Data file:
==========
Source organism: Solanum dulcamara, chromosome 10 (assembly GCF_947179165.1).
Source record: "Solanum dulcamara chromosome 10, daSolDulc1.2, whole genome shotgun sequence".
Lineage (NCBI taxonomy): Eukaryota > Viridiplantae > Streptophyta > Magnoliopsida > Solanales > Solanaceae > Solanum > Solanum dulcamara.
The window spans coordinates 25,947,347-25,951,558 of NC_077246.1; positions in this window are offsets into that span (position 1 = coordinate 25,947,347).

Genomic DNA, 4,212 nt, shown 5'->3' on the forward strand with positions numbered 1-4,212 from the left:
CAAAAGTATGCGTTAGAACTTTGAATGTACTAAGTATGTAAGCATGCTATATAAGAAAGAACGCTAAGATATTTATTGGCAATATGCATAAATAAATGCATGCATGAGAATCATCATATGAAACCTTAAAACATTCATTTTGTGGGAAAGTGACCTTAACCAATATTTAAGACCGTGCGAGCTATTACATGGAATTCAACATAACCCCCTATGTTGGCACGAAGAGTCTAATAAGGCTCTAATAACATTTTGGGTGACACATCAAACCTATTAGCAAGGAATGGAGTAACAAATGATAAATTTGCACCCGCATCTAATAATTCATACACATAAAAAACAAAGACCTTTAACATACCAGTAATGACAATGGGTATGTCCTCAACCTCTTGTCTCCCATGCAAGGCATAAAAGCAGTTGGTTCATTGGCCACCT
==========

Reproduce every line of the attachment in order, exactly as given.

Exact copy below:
Source organism: Solanum dulcamara, chromosome 10 (assembly GCF_947179165.1).
Source record: "Solanum dulcamara chromosome 10, daSolDulc1.2, whole genome shotgun sequence".
Lineage (NCBI taxonomy): Eukaryota > Viridiplantae > Streptophyta > Magnoliopsida > Solanales > Solanaceae > Solanum > Solanum dulcamara.
The window spans coordinates 25,947,347-25,951,558 of NC_077246.1; positions in this window are offsets into that span (position 1 = coordinate 25,947,347).

Genomic DNA, 4,212 nt, shown 5'->3' on the forward strand with positions numbered 1-4,212 from the left:
CAAAAGTATGCGTTAGAACTTTGAATGTACTAAGTATGTAAGCATGCTATATAAGAAAGAACGCTAAGATATTTATTGGCAATATGCATAAATAAATGCATGCATGAGAATCATCATATGAAACCTTAAAACATTCATTTTGTGGGAAAGTGACCTTAACCAATATTTAAGACCGTGCGAGCTATTACATGGAATTCAACATAACCCCCTATGTTGGCACGAAGAGTCTAATAAGGCTCTAATAACATTTTGGGTGACACATCAAACCTATTAGCAAGGAATGGAGTAACAAATGATAAATTTGCACCCGCATCTAATAATTCATACACATAAAAAACAAAGACCTTTAACATACCAGTAATGACAATGGGTATGTCCTCAACCTCTTGTCTCCCATGCAAGGCATAAAAGCAGTTGGTTCATTGGCCACCT